This is a situation I have seen abused on multiple occasions with managers adopting an ‘under the counter’ disciplinary process. It does not look like a formal disciplinary process, after all formal letters in the HR policy are not used with their five working days notice of hearing, instead there is a ‘brief chat,’ ‘performance discussion’ or the like at which an employee is criticised for some misconduct and told they are on an ‘informal’ warning for a period of time which is recorded on the personnel. When challenged the same managers say this was informal. Secton 13 of the 1999 Act sets out that a disciplinary meeting is a meeting that can result in a “formal warning” or the “taking of some other action in respect of a worker by his employer.” Certainly, the legal position is not completely clear but I find it hard to consider a time limited warning that is recorded is not ‘formal’ whatever terminology an employer chooses it and it is nonetheless likely to be “some other action.” For the employee of course the advise is if in doubt about whether a meeting is a disciplinary meeting make the request to be accompanied explicit to the employer.

2. Deferral on our terms

This issue was for a time a persistent one that prompted me to focus on the issue as my research project on the TUC Diploma in Employment Law. Section 10(4) of the 1999 Act specifies that if a rep is not available and the worker requests an adjournment to postpone for a date within five working days of the hearing then and the alternative time is reasonable then the “employer must postpone the hearing to the time proposed by the worker.” The astute observer will note that it does not say what most HR policies I have seen tend to say, namely that a the hearing should be deferred for up to five days – what this misses is that the employer “must” defer to the time proposed by the worker, not just to a time that is convenient to the employer within five working days.

Frequently, I have been unavailable to attend a meeting a deferral is requested during normal working hours and an alternative time has been proposed but the meeting has been rescheduled to a different time at the manager’s convenience. Mostly this is a good faith, albeit wrong, decision but sometimes I have a suspicion it is a conscious decision when the reorganised meeting just happens to be when I am also unavailable to try to engineer a meeting at which the member will not have their chosen representative present.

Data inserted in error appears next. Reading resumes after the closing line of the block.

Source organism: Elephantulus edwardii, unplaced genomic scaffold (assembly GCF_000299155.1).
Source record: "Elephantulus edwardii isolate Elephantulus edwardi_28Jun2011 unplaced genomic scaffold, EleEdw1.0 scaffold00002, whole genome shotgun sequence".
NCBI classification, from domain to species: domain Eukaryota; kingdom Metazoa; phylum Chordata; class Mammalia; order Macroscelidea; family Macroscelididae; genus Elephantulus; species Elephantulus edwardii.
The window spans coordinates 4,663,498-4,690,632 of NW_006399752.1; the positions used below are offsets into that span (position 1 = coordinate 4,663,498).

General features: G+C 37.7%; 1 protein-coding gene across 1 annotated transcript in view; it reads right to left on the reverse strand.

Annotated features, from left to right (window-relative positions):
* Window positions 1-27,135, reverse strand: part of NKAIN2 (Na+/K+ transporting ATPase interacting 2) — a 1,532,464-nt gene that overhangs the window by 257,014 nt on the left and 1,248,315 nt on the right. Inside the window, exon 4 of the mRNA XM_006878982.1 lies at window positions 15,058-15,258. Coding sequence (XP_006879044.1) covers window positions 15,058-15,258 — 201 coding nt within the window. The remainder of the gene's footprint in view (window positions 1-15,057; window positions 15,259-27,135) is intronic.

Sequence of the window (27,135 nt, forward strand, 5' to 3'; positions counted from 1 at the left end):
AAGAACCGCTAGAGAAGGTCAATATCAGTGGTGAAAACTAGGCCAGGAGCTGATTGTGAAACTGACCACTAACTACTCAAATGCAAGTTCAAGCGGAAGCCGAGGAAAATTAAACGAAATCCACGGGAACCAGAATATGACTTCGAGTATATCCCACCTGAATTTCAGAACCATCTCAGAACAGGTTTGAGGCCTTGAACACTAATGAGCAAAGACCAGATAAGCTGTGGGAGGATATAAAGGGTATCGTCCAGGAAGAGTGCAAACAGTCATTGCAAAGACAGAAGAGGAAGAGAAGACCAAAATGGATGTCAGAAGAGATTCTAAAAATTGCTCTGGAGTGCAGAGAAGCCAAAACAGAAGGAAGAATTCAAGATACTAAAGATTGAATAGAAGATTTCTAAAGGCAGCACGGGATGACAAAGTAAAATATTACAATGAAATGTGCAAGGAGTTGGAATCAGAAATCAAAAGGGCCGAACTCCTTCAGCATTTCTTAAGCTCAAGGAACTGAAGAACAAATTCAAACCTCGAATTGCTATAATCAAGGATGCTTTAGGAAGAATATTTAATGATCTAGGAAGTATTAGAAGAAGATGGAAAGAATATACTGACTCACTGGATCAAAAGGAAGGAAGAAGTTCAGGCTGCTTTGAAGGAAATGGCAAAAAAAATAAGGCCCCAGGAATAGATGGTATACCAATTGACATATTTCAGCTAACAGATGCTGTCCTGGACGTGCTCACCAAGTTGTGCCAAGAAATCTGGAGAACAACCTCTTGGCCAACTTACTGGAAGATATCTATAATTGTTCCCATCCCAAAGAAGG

The fact is unless the proposed time is unreasonable and in my view following Toal an unreasonable alternative time is difficult to make, especially with a large employer then section 10(4) requires that the meeting must be held at the alternative time proposed by the worker.

3. Sorry, your rep is not going to be Paid / is not going to be given time off

Most disciplinary accompaniment in disciplinary and grievance hearings is done by a fellow worker who is also a trade union representative- who has their own job to do for the employer. This means if a rep is to attend a meeting they will need to be given time off by the employer to attend. Section 10(6) of the Employment  Relations Act 1999 envisaged this scenario which is why it provides that “An employer shall permit a worker to take time off during working hours for the purpose of accompanying another of the employer’s workers” and section 10(7) also makes reference to section 169(1)the Trade Union and Labour Relations (Consolidated) Act 1992 which requires that any time off for must be paid.

Generally this is likely to occur when an employer refuses to allow a person time off to attend a meeting but in my case the situation was slightly different.  I requested time off to attend a manager granted this but told me the employer would not pay me (not the first time they had said this). This ended up being subject to employment tribunal proceedings for breaching section 10. I still do not understand why but the employer defended the case – in the end after a hearing the employer was found to have breached the law on right to accompaniment.

4. Right to have one’s hand held, Or, silencing the right.